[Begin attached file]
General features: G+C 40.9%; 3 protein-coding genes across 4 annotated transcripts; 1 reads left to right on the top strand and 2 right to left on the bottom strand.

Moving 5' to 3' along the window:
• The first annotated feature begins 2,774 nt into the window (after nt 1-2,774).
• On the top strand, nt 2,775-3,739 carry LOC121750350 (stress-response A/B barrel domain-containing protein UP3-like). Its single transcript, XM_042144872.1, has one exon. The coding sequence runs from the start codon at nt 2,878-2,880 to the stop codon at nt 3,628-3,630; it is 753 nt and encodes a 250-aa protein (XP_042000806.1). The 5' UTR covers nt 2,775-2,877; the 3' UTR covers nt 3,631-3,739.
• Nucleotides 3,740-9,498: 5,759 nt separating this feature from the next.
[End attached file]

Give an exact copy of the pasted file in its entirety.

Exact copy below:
General features: G+C 40.9%; 3 protein-coding genes across 4 annotated transcripts; 1 reads left to right on the top strand and 2 right to left on the bottom strand.

Moving 5' to 3' along the window:
• The first annotated feature begins 2,774 nt into the window (after nt 1-2,774).
• On the top strand, nt 2,775-3,739 carry LOC121750350 (stress-response A/B barrel domain-containing protein UP3-like). Its single transcript, XM_042144872.1, has one exon. The coding sequence runs from the start codon at nt 2,878-2,880 to the stop codon at nt 3,628-3,630; it is 753 nt and encodes a 250-aa protein (XP_042000806.1). The 5' UTR covers nt 2,775-2,877; the 3' UTR covers nt 3,631-3,739.
• Nucleotides 3,740-9,498: 5,759 nt separating this feature from the next.